Enhancement of Airborne Particles Removal in a Hospital Operating Room
This article presents the results of a numerical study to examine the transport of particles in an operating room equipped with an Econoclean ventilation system. Its aims are to reduce the number of particles falling onto the operating table. A simplified CFD model of the operating room was developed and validated based on the measured air velocity distribution. An SST k-ω turbulent flow model was used to simulate the airflow, while a discrete phase model was used to simulate the movement of the airborne particles. The effects of the standing posture of the surgical staff on the settlement of the particles on the operating table were examined. Results show that under the present ventilation system, when the surgical staff bend forward at an angle of 45°, the number of airborne particles that tend to fall onto the operating table increased by 1.4-fold. Adding an exhaust grille to the operating room does not have any significant effects on the distribution of the airborne particles. However, when a larger air supply diffuser is also used, the number of airborne particles that settled on the operating table was reduced 4-fold. More airborne particles are transported towards the exhaust grilles, and more airborne particles accumulate below the operating table. The present study shows that the usage of large air supply diffuser in the operating room is capable of reducing the number of airborne particles fall onto the operating table. Also, it enhances the efficiency of airborne particle removal.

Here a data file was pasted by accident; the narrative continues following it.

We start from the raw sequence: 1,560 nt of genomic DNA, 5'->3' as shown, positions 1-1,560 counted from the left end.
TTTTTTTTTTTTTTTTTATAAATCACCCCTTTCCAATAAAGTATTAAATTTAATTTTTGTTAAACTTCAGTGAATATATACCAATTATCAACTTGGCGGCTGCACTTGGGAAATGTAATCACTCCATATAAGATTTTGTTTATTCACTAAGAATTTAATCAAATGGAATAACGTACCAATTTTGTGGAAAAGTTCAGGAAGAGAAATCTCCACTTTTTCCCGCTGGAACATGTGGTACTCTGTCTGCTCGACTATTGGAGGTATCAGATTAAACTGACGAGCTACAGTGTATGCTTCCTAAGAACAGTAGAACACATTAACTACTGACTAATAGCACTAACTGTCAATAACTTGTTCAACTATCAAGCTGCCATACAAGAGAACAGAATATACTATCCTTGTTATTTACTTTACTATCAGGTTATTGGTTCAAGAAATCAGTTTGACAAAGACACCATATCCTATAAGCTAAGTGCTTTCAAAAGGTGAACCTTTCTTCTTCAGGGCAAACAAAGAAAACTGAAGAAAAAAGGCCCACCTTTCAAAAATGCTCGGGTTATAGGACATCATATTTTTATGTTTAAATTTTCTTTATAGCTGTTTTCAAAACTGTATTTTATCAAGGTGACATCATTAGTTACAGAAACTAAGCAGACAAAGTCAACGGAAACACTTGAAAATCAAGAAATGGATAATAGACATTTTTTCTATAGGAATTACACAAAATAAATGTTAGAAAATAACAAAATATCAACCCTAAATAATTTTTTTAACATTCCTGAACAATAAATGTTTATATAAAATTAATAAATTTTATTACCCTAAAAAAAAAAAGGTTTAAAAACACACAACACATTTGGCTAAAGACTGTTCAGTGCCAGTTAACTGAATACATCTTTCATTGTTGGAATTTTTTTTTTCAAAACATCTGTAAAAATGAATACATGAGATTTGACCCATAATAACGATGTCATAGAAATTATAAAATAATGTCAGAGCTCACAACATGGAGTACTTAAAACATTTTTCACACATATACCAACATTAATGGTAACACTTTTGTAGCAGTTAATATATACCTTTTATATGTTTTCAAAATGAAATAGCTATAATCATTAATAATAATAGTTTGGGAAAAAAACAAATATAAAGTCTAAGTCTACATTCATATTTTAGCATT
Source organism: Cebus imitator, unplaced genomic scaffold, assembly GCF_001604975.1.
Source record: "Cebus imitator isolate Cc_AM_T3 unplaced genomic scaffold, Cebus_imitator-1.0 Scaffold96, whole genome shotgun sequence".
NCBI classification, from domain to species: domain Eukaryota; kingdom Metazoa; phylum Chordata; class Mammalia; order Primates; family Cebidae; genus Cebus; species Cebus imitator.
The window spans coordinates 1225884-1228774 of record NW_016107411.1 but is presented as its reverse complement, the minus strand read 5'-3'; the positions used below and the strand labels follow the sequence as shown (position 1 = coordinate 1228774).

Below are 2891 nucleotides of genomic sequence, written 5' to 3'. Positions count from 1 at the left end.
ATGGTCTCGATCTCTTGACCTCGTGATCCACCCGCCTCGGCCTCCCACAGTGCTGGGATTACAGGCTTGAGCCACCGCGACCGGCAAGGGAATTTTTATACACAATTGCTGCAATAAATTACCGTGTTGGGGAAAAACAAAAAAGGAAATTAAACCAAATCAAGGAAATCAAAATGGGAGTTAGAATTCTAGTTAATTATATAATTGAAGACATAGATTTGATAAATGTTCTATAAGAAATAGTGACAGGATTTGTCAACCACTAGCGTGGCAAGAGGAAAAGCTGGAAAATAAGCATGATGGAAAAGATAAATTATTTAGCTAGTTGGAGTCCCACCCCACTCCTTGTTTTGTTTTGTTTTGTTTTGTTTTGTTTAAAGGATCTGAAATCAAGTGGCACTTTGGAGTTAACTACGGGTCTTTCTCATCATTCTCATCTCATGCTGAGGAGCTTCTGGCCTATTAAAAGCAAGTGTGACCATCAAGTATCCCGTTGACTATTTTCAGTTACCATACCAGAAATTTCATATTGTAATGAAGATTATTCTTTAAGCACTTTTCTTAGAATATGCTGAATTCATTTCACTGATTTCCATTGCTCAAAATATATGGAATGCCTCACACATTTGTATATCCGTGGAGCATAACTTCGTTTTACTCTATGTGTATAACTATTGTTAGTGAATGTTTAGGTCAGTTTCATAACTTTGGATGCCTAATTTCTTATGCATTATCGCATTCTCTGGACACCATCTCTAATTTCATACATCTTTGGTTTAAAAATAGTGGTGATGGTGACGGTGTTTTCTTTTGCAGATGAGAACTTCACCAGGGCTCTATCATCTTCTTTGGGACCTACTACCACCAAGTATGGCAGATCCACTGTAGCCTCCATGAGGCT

Copyright (c) 2019 International Journal of Automotive and Mechanical Engineering
This work is licensed under a Creative Commons Attribution-NonCommercial 4.0 International License.